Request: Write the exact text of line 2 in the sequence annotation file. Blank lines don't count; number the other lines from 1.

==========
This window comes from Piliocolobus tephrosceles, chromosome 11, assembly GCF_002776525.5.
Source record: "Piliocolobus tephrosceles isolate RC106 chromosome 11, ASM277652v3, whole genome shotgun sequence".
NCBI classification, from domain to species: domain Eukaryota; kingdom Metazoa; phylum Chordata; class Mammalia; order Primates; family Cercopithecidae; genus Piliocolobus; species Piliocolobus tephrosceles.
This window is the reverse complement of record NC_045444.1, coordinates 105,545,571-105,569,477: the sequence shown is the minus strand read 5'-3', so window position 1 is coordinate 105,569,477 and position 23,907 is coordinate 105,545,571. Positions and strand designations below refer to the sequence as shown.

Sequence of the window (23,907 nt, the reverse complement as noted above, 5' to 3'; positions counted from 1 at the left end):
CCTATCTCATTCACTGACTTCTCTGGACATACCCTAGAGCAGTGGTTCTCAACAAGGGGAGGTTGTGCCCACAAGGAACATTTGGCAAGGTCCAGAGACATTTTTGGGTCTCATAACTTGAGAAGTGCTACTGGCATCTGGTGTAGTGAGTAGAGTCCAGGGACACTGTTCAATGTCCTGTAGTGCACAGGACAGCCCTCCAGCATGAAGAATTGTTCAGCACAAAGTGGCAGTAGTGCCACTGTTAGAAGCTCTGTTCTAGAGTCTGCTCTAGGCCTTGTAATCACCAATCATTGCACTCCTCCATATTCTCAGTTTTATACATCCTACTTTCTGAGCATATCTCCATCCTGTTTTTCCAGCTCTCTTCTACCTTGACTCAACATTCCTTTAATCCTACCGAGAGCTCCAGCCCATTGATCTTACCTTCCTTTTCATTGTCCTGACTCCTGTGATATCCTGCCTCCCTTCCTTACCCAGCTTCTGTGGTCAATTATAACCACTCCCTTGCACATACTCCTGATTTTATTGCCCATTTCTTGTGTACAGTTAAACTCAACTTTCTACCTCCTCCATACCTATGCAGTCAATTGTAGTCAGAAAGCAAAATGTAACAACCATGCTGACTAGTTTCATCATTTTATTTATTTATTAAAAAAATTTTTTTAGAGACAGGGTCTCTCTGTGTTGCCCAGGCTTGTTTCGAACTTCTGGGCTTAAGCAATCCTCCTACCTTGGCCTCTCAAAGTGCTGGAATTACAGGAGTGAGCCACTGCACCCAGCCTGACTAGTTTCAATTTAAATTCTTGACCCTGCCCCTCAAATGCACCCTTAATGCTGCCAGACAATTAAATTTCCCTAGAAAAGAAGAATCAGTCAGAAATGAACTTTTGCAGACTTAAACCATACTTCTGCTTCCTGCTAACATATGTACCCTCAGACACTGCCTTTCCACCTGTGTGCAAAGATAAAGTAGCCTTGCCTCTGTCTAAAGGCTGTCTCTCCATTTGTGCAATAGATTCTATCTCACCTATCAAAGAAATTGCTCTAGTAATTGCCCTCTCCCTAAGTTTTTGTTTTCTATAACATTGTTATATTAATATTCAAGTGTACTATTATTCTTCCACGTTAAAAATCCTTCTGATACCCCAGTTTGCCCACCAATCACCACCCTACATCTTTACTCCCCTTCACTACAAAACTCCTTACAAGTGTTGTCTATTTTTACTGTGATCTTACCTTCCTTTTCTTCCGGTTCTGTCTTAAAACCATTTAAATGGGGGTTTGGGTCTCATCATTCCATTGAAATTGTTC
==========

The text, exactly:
Source record: "Piliocolobus tephrosceles isolate RC106 chromosome 11, ASM277652v3, whole genome shotgun sequence".